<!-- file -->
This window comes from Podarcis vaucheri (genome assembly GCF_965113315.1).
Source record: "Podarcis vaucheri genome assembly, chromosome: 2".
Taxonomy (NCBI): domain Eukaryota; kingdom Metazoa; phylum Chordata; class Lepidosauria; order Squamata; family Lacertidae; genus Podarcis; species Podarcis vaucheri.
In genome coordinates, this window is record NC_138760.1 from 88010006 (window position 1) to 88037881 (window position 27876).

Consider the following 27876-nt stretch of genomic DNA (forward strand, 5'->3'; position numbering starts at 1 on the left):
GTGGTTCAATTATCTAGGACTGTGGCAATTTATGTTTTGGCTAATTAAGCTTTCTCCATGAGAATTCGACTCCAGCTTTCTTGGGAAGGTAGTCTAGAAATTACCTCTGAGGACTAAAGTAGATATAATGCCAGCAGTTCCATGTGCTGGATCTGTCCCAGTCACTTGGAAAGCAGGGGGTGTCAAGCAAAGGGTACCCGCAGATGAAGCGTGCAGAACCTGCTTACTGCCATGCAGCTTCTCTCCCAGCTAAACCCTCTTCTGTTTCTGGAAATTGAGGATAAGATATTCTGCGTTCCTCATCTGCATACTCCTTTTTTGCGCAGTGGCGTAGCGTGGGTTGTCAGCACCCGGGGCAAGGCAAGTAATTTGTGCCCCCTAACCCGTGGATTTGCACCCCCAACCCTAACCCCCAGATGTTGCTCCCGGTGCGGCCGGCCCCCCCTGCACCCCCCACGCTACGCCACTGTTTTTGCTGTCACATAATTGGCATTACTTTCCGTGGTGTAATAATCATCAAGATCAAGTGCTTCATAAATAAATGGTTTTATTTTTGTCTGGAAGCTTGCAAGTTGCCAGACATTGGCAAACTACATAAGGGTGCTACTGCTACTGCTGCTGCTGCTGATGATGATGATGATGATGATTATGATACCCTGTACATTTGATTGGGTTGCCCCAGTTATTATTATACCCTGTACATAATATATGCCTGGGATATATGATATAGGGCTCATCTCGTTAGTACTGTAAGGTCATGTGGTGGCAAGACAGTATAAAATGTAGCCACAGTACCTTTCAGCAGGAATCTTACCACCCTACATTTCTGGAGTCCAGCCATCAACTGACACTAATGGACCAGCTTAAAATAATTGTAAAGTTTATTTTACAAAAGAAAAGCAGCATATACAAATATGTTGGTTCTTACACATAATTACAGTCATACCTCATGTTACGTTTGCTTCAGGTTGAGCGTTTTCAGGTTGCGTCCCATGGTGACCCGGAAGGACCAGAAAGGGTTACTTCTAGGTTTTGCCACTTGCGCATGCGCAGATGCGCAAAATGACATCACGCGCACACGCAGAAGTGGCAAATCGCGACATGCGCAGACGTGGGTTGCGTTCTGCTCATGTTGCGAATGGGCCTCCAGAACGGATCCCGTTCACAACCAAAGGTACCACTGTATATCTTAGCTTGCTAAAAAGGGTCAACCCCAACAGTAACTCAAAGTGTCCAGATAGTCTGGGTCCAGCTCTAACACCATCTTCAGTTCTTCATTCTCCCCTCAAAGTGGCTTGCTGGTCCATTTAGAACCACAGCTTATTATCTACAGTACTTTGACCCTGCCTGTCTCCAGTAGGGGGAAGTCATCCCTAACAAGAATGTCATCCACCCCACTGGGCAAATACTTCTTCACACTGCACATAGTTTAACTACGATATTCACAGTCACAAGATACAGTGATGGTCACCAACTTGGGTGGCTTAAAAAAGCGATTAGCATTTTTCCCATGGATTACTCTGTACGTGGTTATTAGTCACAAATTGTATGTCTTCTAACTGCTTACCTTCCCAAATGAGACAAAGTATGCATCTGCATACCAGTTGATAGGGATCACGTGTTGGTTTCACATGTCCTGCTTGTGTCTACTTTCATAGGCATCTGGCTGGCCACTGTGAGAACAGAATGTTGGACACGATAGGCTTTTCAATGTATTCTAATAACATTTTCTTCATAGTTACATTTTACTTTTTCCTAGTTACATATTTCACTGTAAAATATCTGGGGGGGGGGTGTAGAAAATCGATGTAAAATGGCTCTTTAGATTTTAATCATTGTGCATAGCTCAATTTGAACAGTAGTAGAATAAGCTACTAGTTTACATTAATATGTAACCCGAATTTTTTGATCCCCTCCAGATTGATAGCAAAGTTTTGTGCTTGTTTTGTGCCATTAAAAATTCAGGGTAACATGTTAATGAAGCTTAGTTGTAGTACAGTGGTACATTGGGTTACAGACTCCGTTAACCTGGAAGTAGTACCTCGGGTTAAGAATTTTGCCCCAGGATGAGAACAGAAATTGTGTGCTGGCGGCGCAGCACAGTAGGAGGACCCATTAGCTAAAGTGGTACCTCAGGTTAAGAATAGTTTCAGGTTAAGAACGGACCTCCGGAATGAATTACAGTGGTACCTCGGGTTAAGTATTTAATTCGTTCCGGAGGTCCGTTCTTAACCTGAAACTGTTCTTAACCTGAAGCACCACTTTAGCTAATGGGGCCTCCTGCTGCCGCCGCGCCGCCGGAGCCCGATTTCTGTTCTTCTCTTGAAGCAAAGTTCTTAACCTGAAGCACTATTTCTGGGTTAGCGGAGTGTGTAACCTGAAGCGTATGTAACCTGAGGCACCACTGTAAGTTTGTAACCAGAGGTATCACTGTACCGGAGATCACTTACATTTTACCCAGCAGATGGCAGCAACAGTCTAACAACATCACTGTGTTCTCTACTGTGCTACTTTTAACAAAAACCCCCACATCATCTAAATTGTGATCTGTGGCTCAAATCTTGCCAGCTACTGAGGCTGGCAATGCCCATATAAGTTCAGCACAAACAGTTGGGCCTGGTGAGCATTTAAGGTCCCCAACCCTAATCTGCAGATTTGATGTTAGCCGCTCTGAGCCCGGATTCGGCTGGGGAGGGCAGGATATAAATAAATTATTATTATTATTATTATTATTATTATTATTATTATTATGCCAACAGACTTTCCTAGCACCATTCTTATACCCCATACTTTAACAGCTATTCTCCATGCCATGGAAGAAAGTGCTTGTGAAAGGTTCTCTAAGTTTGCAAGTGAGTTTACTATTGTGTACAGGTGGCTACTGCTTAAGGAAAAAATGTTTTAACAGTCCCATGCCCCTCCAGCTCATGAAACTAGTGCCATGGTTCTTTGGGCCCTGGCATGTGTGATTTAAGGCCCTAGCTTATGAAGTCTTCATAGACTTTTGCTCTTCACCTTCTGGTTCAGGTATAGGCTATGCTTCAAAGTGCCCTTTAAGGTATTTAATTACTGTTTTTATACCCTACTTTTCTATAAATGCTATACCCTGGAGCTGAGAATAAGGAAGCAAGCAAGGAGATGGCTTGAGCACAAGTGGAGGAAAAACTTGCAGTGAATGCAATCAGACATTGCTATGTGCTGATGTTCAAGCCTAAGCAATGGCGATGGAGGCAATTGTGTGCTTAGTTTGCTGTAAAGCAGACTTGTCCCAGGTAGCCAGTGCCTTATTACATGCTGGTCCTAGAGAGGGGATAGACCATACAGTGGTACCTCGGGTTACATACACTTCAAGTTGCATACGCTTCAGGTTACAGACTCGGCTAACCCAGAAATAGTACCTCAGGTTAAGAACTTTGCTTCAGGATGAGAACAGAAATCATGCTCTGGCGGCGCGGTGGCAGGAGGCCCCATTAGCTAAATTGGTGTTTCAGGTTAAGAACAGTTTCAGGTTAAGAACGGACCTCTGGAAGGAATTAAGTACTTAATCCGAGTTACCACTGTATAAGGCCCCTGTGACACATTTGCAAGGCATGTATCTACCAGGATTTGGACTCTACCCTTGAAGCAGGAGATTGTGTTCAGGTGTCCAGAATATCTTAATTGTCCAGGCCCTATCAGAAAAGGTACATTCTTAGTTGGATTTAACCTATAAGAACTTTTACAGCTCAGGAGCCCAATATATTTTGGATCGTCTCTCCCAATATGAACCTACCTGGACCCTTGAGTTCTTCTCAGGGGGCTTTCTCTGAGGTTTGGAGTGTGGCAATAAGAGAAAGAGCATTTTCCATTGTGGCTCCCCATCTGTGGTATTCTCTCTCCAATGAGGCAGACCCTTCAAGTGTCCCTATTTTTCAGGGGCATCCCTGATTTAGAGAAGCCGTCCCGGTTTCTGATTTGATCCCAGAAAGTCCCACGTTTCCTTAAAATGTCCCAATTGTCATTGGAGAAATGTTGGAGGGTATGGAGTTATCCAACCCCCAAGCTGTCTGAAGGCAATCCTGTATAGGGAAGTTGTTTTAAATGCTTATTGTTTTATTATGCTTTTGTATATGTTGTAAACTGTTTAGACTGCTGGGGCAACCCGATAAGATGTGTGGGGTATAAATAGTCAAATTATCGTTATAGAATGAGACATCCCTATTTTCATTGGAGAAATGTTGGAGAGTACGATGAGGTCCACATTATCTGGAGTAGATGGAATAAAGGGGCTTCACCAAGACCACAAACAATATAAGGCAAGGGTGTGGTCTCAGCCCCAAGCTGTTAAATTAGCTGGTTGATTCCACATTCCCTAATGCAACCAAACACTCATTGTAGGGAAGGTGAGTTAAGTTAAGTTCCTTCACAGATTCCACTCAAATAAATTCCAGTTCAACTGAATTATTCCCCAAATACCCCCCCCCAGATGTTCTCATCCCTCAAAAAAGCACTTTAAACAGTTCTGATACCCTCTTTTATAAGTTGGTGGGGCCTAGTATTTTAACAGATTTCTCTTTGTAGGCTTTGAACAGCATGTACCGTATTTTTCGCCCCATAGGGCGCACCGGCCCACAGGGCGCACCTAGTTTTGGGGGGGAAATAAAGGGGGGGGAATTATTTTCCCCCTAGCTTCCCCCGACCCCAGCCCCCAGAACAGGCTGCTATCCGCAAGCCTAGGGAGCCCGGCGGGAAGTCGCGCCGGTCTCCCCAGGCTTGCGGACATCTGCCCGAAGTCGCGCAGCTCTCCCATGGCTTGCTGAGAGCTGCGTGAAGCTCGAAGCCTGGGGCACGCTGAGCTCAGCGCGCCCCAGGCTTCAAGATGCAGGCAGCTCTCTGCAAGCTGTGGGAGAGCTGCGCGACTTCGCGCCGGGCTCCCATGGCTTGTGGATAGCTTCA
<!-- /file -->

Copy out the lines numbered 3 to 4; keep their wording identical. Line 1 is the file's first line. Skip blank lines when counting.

Taxonomy (NCBI): domain Eukaryota; kingdom Metazoa; phylum Chordata; class Lepidosauria; order Squamata; family Lacertidae; genus Podarcis; species Podarcis vaucheri.
In genome coordinates, this window is record NC_138760.1 from 88010006 (window position 1) to 88037881 (window position 27876).